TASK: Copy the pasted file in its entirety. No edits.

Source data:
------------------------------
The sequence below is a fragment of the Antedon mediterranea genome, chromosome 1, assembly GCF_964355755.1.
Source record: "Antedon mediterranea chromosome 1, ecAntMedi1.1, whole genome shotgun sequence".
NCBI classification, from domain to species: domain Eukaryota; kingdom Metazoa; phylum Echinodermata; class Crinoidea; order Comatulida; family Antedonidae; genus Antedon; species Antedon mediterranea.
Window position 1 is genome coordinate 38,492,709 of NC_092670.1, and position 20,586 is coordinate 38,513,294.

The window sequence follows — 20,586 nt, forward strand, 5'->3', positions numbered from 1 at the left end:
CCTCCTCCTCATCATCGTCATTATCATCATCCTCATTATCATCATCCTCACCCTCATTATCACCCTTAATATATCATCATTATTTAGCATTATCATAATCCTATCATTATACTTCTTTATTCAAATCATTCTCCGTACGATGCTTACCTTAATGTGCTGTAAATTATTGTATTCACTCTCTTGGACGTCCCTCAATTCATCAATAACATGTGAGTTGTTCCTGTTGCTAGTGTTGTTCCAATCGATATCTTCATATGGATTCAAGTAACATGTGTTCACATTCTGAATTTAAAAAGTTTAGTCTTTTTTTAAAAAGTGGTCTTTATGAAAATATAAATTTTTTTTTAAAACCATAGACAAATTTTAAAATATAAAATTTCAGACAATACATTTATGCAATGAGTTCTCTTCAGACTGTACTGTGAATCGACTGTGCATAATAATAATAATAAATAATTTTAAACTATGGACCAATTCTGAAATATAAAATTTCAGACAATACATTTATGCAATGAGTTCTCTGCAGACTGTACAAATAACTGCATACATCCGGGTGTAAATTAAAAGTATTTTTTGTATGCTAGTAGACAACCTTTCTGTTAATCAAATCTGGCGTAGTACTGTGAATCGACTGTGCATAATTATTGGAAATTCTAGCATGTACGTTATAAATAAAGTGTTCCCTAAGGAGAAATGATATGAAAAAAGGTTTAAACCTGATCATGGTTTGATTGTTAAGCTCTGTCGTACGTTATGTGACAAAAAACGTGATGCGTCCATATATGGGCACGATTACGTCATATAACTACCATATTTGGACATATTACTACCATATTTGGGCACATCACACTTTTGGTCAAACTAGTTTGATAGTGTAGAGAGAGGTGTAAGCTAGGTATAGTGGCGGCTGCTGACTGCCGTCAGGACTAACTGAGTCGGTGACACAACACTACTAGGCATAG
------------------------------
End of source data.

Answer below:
The sequence below is a fragment of the Antedon mediterranea genome, chromosome 1, assembly GCF_964355755.1.
Source record: "Antedon mediterranea chromosome 1, ecAntMedi1.1, whole genome shotgun sequence".
NCBI classification, from domain to species: domain Eukaryota; kingdom Metazoa; phylum Echinodermata; class Crinoidea; order Comatulida; family Antedonidae; genus Antedon; species Antedon mediterranea.
Window position 1 is genome coordinate 38,492,709 of NC_092670.1, and position 20,586 is coordinate 38,513,294.

The window sequence follows — 20,586 nt, forward strand, 5'->3', positions numbered from 1 at the left end:
CCTCCTCCTCATCATCGTCATTATCATCATCCTCATTATCATCATCCTCACCCTCATTATCACCCTTAATATATCATCATTATTTAGCATTATCATAATCCTATCATTATACTTCTTTATTCAAATCATTCTCCGTACGATGCTTACCTTAATGTGCTGTAAATTATTGTATTCACTCTCTTGGACGTCCCTCAATTCATCAATAACATGTGAGTTGTTCCTGTTGCTAGTGTTGTTCCAATCGATATCTTCATATGGATTCAAGTAACATGTGTTCACATTCTGAATTTAAAAAGTTTAGTCTTTTTTTAAAAAGTGGTCTTTATGAAAATATAAATTTTTTTTTAAAACCATAGACAAATTTTAAAATATAAAATTTCAGACAATACATTTATGCAATGAGTTCTCTTCAGACTGTACTGTGAATCGACTGTGCATAATAATAATAATAAATAATTTTAAACTATGGACCAATTCTGAAATATAAAATTTCAGACAATACATTTATGCAATGAGTTCTCTGCAGACTGTACAAATAACTGCATACATCCGGGTGTAAATTAAAAGTATTTTTTGTATGCTAGTAGACAACCTTTCTGTTAATCAAATCTGGCGTAGTACTGTGAATCGACTGTGCATAATTATTGGAAATTCTAGCATGTACGTTATAAATAAAGTGTTCCCTAAGGAGAAATGATATGAAAAAAGGTTTAAACCTGATCATGGTTTGATTGTTAAGCTCTGTCGTACGTTATGTGACAAAAAACGTGATGCGTCCATATATGGGCACGATTACGTCATATAACTACCATATTTGGACATATTACTACCATATTTGGGCACATCACACTTTTGGTCAAACTAGTTTGATAGTGTAGAGAGAGGTGTAAGCTAGGTATAGTGGCGGCTGCTGACTGCCGTCAGGACTAACTGAGTCGGTGACACAACACTACTAGGCATAG